One of the reasons that the credit card issuers forbid the asking of
additional ID by the user is that most requests are for a driver's
license. Many DL's carry SS#'s, DOB, and address. These are prime
items for identity theft and fraud.
Since 1969 (my 1st CC) I have never been asked for ID and I have made
charges from about $10 to one for $22,000.
If you are asked for additional ID you are being asked to participate
in breaching a civil agreement between the merchant and the CC issuer.
You could be giving your CC issuer a means to challenge a fraud claim.
Correct with Visa and MasterCard. And I usually decline a
request for additional id.
However, if you use other credit card types (like American
Express) the merchant may be permitted to require additional
| Malcolm Hoar "The more I practice, the luckier I get". |
If a waiter did ask me for both CC and license I might ask my dining
companion to help me follow him at a distance to see where he went and what
he did with the card and the license so that I could have a witness to my
citizen's arrest if I saw the waiter photographing my license with a
cellphone cam. There is no GOOD reason to take the license away. You can
*perhaps* use it to compare the signature with the signed receipt *at the
table* but walking out of sight with it is, in my mind, a sure sign of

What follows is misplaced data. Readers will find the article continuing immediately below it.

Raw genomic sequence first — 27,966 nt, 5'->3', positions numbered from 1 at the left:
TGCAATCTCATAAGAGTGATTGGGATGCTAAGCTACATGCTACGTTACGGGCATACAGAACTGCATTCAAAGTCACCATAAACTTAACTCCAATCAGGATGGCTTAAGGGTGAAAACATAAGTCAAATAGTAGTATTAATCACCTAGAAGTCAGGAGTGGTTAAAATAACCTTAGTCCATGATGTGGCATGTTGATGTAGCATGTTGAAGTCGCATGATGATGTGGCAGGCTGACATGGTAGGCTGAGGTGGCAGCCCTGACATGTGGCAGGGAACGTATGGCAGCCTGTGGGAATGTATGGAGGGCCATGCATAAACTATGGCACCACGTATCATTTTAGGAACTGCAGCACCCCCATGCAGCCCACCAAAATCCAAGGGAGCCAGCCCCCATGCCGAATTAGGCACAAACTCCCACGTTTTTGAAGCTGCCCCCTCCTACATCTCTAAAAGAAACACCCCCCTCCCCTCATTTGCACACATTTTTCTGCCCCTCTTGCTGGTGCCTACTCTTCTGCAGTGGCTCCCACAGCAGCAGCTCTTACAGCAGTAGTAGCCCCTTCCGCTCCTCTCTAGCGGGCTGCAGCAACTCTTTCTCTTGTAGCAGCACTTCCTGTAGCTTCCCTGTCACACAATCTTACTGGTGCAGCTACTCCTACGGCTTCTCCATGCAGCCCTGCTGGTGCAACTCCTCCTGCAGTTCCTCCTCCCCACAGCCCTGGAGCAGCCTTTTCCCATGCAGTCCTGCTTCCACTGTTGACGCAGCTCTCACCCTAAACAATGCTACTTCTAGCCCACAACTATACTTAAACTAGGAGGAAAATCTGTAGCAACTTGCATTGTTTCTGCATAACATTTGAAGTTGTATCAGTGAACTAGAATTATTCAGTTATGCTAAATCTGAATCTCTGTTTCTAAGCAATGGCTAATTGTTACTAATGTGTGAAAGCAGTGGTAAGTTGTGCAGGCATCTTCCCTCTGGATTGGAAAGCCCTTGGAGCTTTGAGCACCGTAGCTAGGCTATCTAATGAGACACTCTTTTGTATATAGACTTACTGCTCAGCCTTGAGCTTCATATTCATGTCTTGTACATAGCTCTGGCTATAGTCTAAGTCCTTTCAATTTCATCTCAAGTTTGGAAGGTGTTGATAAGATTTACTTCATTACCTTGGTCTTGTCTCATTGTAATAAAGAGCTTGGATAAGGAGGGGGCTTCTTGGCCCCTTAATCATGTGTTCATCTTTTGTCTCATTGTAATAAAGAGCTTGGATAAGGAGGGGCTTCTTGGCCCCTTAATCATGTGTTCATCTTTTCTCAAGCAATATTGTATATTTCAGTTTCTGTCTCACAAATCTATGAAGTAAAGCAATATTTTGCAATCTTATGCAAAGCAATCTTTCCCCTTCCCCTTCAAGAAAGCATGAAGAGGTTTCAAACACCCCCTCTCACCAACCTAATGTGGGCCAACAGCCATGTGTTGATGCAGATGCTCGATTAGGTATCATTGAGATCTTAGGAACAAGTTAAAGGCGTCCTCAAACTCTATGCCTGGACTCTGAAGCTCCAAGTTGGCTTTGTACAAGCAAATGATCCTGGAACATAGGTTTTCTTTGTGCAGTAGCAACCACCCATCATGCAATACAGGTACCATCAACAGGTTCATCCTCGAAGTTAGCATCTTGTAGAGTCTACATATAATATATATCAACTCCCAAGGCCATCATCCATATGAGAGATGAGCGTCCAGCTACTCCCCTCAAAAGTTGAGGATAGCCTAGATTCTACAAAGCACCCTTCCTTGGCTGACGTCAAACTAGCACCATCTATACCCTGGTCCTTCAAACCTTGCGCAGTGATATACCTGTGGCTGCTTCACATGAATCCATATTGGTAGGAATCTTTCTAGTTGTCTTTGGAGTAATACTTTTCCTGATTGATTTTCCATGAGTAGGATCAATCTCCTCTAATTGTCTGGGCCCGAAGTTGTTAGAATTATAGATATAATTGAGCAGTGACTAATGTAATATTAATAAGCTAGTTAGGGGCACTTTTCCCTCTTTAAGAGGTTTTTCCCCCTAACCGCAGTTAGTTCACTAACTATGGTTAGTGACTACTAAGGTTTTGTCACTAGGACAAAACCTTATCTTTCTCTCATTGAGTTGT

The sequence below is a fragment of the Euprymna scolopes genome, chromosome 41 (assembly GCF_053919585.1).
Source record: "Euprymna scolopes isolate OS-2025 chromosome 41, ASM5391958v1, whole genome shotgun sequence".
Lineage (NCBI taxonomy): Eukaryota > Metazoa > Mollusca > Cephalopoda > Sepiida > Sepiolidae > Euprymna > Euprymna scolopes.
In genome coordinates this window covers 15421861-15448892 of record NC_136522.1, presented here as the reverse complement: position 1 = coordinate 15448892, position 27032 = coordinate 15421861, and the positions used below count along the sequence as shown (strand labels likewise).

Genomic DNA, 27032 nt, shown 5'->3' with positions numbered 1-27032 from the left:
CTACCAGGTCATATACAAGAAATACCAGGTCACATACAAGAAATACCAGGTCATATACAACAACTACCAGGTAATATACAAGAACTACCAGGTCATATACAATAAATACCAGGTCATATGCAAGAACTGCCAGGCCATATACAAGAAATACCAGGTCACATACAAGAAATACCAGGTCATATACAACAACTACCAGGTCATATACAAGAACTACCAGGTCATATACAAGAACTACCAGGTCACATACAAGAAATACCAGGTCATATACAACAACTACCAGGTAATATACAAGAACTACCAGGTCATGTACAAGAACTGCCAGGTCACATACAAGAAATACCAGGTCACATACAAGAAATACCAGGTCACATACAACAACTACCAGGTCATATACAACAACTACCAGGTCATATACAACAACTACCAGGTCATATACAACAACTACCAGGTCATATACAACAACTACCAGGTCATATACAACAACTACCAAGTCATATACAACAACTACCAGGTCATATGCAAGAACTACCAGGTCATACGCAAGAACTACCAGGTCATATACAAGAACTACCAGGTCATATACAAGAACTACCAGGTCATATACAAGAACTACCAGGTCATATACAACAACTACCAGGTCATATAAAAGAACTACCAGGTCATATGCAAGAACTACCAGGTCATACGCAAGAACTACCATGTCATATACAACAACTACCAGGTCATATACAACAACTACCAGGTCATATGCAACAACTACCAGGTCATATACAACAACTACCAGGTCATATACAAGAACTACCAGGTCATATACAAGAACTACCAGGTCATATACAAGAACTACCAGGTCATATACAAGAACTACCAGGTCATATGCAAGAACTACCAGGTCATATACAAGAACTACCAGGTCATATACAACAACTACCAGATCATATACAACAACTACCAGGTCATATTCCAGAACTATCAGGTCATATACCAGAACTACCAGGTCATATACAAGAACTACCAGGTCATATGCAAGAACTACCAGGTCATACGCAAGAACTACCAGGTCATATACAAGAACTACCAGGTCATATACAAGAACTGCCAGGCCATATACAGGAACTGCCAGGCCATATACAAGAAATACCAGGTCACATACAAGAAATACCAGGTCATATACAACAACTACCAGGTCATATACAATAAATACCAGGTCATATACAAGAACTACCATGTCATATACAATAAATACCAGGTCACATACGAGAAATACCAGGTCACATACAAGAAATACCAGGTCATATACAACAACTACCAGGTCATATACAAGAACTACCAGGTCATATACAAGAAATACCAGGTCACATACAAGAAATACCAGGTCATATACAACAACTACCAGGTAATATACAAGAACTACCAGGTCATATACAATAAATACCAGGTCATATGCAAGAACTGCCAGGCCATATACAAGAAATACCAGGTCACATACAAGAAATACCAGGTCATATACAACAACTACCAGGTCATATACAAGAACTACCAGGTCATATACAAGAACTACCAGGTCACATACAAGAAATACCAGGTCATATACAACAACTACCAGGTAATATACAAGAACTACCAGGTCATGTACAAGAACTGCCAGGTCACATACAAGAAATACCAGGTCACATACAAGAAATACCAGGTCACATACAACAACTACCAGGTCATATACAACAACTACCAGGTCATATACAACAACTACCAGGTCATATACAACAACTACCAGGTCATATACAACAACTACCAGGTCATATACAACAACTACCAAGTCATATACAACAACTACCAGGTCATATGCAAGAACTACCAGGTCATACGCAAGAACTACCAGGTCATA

something very rotten.
Good job! I sincerely hope that I didn't cause you any discomfort by my
response. I see lots of things that we all do and take for granted that
just aren't right. I am such a safety freak (my wife's best friend is a
safety engineer who makes me look casual about safety) that not only will I
not use cards at restaurants, but I also jot down the first few digits of a
$100 bill's serial number on a napkin before handing the cash to a waiter.
My poor departed grandmother got scammed by a clerk taking her twenty dollar
bill, walking in in the back with it, and coming back and claiming it was a
counterfeit. It wasn't and they were unloading one they took in on her
because she was old, frail and spoke English with an accent. I tell that
story to my dining companions and write the serial number fragment down so